Grace Lee Boggs

Grace Lee Boggs urges V3con audience to push for change

Grace2By Adam Kealoha Causey

Civil rights icon Grace Lee Boggs has graced the planet for nearly a century, and she’s still growing.

Maybe not in stature, as she reminded V3con attendees Saturday evening: The last time she visited the Japanese American National Museum, she stood. This time, she sat.

But on the same day the nearly 98-year-old shook a fist, smiled and — more than once — advised youngsters in the room to “see revolution as evolution,” she signed up for Twitter. Move over, Kanye West.

Boggs, one of this year’s V3con honorees, joined MSNBC dayside anchor Richard Lui for a conversation about race, politics and activism for V3con’s closing. But age was the string of the conversation, sponsored by Union Bank. Boggs often pointed toward fresh faces in the audience, who nodded briskly as she told her own story, which started in Providence, R.I., in 1915.

“You’re a lot younger than me,” Boggs said, “but not than I was when I got started.”

She talked about her husband, James Boggs, who died in 1993. The two were a force for reuniting broken neighborhoods in Detroit, which Boggs still calls home.

Which of her husband’s words, Lui asked, resonate today?

Without missing a step, Boggs recited, like a sermon.

“He said, ‘Nobody knows how to run this country better than me.…’ and people sort of snickered. He said, ‘You better think that way. You better stop thinking like a minority, because when you think like a minority you think like a victim.’ We have to start seeing ourselves as responsible for what’s happening now and in the future and see that as an opportunity and as a challenge rather than burden.”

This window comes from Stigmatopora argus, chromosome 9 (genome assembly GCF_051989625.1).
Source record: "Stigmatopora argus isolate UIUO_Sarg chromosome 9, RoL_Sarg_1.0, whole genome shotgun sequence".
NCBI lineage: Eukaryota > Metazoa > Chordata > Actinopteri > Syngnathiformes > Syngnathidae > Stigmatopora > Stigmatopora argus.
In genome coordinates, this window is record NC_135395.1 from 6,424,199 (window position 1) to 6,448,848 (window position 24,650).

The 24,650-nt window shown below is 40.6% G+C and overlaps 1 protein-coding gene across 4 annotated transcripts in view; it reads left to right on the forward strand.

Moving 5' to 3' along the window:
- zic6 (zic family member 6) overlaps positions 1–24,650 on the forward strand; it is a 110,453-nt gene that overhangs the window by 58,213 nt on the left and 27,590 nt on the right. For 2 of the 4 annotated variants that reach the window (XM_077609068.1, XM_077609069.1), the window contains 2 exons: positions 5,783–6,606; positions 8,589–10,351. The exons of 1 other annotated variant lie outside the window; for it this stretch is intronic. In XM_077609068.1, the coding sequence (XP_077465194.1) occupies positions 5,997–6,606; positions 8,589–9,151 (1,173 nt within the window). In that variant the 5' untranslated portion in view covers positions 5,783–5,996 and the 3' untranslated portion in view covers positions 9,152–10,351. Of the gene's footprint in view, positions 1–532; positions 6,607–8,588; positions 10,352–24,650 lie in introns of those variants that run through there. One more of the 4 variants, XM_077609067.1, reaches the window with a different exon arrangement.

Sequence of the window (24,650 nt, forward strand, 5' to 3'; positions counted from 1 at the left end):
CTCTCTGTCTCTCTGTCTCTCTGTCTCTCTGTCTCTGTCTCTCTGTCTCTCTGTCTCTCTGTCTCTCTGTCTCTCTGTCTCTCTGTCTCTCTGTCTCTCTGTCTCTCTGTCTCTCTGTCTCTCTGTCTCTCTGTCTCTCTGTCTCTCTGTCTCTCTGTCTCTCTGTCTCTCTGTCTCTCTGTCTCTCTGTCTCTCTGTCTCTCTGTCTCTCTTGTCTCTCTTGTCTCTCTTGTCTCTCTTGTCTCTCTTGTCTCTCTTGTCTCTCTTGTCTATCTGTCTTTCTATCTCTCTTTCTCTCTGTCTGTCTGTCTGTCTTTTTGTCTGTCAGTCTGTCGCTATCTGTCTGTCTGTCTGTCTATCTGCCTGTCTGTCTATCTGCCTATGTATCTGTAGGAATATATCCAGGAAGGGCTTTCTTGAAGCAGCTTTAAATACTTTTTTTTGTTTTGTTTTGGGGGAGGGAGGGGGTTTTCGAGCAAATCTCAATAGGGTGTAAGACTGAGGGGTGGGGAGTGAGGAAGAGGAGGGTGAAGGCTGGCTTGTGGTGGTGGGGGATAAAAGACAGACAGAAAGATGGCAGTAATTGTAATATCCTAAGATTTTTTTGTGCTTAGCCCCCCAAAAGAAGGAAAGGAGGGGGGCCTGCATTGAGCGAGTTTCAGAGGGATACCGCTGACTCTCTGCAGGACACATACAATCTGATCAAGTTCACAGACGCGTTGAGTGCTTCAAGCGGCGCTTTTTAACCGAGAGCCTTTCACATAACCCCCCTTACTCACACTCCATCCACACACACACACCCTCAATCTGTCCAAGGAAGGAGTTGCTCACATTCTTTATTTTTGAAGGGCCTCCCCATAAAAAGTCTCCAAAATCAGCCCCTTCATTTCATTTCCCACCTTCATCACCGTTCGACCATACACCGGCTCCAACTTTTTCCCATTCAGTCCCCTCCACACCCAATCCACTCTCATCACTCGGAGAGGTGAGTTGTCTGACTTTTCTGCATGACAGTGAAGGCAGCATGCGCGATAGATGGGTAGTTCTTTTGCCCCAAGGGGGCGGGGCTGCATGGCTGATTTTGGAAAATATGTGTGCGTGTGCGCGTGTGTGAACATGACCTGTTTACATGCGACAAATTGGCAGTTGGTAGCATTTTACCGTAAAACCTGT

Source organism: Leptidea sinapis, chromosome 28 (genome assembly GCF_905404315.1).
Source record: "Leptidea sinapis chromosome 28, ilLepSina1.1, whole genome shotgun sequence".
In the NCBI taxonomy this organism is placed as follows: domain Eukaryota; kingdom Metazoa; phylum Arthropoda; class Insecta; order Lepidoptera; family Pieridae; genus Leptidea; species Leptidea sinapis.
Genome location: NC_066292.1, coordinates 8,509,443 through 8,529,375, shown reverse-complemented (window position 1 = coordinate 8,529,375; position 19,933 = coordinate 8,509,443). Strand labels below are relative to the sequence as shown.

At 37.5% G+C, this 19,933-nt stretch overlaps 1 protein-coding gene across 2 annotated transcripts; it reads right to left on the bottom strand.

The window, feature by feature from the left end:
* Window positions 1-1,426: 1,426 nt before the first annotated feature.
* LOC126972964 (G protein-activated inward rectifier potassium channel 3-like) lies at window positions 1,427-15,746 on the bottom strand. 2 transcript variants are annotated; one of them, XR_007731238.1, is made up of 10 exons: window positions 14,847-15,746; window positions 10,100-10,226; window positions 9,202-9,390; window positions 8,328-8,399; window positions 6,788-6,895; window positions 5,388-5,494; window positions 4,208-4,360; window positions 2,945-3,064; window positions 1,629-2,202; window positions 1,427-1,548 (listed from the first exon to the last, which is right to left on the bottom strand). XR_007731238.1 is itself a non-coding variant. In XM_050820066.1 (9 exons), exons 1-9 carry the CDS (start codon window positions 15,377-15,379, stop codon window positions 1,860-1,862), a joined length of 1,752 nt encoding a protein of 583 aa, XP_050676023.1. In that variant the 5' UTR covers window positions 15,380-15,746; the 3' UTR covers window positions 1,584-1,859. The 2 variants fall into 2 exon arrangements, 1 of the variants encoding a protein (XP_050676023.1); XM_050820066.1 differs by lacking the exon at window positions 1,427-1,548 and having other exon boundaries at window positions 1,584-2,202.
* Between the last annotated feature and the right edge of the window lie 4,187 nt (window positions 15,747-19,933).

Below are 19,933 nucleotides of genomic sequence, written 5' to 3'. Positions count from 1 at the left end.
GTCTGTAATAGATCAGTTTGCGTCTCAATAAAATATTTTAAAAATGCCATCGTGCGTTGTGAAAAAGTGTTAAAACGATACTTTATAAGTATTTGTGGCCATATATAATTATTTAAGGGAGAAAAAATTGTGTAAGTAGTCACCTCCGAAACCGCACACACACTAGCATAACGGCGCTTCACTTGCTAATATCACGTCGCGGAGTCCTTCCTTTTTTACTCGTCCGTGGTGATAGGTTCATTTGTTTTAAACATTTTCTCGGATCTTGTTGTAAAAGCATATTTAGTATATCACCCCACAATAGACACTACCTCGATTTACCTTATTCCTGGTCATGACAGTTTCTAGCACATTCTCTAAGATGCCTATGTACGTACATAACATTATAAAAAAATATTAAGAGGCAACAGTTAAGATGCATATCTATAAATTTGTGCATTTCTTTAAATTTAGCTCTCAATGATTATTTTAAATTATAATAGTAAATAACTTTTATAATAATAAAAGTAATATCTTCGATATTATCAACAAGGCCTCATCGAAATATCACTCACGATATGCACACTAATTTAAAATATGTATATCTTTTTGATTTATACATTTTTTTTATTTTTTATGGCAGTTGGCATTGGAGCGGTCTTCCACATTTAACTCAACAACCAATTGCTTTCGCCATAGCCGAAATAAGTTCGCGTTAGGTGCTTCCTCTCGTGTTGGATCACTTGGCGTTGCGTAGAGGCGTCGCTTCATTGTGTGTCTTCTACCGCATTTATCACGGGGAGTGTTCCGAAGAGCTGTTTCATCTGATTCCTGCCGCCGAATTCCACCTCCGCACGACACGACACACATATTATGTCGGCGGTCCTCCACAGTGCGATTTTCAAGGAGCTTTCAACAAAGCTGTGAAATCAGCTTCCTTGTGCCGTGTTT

The only time Boggs paused was when Lui asked if she’d learned anything recently.

“It’s no fun being old,” she said. “I hope you all grow old also. It’s amazing — on the one hand people pity you. You’ve been very active, and then all the sudden you’re physically disabled. You’re dependent and yet, particularly in the Asian American community, you are honored.”

Afterward, the crowd stood up. People clapped. The show was over, and it was time for Boggs to start signing autographs.

But she wasn’t done. Lui put the mic back in front of her.

“These are the times to grow our souls.” And then she waved.

What exactly did she mean? She’ll save that for her next order of business.

Photos by David Schub


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